# 4.4.2: Literals and Constants - Floating Point

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## Floating-Point Literals

These are used to represent and store real numbers. The real number has an integer part, real part, fractional part and an exponential part. The floating-point literals can be stored either in decimal form or exponential form. While representing the floating-point decimals one must keep two things in mind to produce valid literals:

• In the decimal form, one must include the decimal point, exponent part or both, otherwise, it will lead to an error.
• In the exponential form, one must include the integer part, fractional part or both, otherwise, it will lead to an error.

Few floating-point literal representations are shown below:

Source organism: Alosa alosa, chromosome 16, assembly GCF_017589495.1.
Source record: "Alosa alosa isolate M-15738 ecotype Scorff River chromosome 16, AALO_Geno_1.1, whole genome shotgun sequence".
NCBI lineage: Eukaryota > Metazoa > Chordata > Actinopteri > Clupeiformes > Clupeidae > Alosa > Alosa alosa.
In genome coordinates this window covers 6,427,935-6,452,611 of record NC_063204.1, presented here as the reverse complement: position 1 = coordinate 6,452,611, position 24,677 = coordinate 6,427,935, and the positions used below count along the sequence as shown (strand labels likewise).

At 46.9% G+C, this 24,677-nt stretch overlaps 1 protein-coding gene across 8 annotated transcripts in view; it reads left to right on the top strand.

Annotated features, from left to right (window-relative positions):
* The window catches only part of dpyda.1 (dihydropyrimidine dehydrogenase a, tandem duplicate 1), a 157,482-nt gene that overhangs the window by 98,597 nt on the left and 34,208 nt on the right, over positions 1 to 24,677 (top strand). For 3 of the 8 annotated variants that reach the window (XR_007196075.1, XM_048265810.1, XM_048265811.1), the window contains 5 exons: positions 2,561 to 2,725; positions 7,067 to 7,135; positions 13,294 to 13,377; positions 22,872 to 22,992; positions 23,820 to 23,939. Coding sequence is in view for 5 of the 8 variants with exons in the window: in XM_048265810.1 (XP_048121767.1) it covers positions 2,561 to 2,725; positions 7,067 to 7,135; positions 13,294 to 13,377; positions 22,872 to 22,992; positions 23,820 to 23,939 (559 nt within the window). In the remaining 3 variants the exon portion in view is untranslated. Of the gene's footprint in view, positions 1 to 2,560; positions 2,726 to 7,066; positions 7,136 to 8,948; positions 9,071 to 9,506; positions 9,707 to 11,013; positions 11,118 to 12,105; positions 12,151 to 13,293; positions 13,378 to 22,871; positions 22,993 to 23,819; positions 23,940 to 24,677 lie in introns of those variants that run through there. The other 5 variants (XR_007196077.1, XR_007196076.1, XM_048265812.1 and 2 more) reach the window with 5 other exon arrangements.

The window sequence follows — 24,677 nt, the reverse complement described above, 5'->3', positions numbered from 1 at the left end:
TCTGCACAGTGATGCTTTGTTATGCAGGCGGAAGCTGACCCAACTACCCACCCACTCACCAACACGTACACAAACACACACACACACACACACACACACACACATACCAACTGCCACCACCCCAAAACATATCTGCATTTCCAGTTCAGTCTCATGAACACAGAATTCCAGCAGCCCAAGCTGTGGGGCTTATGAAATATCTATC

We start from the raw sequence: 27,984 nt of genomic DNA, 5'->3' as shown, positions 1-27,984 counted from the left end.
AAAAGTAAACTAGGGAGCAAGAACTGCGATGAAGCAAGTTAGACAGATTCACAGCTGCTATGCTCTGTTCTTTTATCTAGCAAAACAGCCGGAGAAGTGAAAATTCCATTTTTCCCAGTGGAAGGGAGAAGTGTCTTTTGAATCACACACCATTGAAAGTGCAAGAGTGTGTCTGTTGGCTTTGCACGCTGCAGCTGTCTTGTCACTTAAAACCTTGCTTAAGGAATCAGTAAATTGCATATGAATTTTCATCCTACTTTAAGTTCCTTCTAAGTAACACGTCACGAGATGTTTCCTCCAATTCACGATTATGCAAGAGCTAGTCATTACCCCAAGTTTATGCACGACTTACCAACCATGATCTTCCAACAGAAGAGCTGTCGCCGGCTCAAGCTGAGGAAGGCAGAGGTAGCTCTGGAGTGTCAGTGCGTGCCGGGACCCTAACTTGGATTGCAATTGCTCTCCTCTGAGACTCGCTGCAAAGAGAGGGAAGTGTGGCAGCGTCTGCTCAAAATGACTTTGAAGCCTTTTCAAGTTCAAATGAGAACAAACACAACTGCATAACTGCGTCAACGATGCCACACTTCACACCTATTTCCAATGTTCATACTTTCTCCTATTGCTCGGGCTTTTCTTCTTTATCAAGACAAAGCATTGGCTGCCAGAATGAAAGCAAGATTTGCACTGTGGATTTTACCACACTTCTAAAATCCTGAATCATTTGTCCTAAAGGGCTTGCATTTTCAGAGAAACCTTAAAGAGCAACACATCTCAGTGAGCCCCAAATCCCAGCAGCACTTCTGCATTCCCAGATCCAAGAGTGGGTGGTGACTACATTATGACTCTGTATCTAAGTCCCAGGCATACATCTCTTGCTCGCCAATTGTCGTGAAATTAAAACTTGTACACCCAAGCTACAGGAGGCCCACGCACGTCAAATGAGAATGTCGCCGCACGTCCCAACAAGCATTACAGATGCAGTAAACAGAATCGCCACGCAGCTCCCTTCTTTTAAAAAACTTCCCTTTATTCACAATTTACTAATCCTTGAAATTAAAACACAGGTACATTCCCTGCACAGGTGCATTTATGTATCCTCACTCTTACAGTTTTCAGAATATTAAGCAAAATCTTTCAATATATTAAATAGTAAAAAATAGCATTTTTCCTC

Valid Floating Literals:

10.125
1.215-10L
10.5E-3


Invalid Floating Literals:

123E
1250f
0.e879


Example:

#include <iostream>
using namespace std;

int main()
{   // Real literal
const float floatVal = 4.14;

cout << "Floating-point literal: " << floatVal << "\n";
return 0;
}  

Output:

Floating point literal: 4.14


This page titled 4.4.2: Literals and Constants - Floating Point is shared under a CC BY-SA license and was authored, remixed, and/or curated by Patrick McClanahan.